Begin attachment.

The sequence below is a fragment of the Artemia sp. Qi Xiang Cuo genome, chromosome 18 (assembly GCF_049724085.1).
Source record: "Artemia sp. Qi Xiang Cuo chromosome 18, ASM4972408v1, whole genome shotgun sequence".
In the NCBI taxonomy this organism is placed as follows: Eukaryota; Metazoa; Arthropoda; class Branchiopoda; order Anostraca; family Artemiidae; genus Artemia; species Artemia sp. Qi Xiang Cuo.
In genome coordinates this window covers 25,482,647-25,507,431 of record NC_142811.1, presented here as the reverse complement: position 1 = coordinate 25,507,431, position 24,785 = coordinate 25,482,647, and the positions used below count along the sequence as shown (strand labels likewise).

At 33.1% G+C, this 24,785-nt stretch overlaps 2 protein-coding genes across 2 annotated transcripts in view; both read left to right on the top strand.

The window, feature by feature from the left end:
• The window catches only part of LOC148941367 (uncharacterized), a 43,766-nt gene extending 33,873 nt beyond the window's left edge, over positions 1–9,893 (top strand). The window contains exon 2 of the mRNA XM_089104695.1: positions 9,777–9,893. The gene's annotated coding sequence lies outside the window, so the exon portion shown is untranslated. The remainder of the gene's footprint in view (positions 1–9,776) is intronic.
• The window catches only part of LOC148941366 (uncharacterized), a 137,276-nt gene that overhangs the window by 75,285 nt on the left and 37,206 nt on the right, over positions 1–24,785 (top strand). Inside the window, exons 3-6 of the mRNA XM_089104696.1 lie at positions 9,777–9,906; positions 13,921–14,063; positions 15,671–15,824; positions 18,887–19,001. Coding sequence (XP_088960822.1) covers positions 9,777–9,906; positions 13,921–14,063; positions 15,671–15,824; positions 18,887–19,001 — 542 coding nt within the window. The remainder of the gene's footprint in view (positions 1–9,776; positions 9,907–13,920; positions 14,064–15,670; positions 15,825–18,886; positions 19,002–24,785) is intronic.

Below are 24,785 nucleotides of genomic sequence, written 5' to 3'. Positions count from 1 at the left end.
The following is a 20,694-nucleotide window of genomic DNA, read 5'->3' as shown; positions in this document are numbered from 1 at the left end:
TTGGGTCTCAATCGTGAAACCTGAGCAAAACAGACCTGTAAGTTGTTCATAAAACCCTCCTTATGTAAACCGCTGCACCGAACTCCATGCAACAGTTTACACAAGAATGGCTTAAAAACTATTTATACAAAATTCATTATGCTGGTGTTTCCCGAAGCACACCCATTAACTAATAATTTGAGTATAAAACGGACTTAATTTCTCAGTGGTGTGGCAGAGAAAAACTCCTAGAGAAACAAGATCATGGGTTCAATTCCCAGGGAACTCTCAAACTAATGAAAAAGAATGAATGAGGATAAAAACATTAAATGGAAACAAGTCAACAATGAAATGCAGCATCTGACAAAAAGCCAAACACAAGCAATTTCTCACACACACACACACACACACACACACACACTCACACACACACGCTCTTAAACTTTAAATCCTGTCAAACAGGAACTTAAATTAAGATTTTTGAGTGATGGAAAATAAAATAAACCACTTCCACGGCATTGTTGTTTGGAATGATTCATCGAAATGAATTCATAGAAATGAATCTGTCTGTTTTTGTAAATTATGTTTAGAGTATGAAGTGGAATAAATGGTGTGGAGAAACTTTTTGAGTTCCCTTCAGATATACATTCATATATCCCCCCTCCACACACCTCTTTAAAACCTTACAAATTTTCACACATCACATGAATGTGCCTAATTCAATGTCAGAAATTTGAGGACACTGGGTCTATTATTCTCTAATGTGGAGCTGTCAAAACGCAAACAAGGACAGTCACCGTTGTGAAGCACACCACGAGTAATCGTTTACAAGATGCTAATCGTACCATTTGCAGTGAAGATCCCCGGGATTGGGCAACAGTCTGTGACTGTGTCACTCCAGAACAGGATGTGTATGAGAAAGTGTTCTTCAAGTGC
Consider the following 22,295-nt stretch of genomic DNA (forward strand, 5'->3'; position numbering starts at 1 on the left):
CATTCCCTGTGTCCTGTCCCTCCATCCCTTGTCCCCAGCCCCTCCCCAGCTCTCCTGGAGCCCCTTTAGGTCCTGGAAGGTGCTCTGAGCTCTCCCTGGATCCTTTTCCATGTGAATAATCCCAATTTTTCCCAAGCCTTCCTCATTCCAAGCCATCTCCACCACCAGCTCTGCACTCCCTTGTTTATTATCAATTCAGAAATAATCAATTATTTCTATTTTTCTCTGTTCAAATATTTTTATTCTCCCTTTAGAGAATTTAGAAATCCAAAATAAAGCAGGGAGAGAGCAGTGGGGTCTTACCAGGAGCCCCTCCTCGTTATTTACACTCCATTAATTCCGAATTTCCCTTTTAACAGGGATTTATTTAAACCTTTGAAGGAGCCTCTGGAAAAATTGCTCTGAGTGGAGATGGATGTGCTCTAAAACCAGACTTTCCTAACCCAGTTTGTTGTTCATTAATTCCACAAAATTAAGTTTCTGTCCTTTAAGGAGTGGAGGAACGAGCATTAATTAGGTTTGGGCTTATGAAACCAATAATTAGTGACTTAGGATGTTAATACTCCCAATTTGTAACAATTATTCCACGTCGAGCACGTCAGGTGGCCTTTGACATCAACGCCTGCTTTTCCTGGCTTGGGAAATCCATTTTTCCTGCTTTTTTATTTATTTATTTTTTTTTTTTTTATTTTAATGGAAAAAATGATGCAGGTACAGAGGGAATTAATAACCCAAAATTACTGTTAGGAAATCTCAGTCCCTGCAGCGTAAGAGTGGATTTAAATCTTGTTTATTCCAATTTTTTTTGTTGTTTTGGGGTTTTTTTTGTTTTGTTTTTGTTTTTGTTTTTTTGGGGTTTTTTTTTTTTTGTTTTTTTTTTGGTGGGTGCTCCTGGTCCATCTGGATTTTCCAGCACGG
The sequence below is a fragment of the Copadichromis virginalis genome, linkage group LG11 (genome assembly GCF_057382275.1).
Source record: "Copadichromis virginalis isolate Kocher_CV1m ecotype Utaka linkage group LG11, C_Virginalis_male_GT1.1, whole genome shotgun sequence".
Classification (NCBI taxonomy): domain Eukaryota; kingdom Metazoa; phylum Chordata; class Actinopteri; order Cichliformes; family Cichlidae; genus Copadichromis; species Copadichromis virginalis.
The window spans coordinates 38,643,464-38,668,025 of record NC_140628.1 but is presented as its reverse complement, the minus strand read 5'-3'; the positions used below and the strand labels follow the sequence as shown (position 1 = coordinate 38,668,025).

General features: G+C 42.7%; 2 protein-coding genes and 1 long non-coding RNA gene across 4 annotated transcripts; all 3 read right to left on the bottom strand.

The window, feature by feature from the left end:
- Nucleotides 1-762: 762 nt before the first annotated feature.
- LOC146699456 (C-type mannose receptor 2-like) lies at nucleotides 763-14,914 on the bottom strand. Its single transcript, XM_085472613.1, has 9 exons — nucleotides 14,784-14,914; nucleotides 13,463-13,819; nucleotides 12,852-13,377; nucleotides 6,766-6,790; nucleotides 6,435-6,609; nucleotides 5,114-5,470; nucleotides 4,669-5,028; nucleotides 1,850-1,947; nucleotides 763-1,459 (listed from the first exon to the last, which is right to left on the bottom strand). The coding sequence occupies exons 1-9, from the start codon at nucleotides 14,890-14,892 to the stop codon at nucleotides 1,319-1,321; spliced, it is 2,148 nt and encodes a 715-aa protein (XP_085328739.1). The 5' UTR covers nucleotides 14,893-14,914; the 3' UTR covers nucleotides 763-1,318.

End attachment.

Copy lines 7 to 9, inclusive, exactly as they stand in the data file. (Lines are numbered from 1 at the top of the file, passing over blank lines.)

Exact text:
• The window catches only part of LOC148941367 (uncharacterized), a 43,766-nt gene extending 33,873 nt beyond the window's left edge, over positions 1–9,893 (top strand). The window contains exon 2 of the mRNA XM_089104695.1: positions 9,777–9,893. The gene's annotated coding sequence lies outside the window, so the exon portion shown is untranslated. The remainder of the gene's footprint in view (positions 1–9,776) is intronic.
• The window catches only part of LOC148941366 (uncharacterized), a 137,276-nt gene that overhangs the window by 75,285 nt on the left and 37,206 nt on the right, over positions 1–24,785 (top strand). Inside the window, exons 3-6 of the mRNA XM_089104696.1 lie at positions 9,777–9,906; positions 13,921–14,063; positions 15,671–15,824; positions 18,887–19,001. Coding sequence (XP_088960822.1) covers positions 9,777–9,906; positions 13,921–14,063; positions 15,671–15,824; positions 18,887–19,001 — 542 coding nt within the window. The remainder of the gene's footprint in view (positions 1–9,776; positions 9,907–13,920; positions 14,064–15,670; positions 15,825–18,886; positions 19,002–24,785) is intronic.

Below are 24,785 nucleotides of genomic sequence, written 5' to 3'. Positions count from 1 at the left end.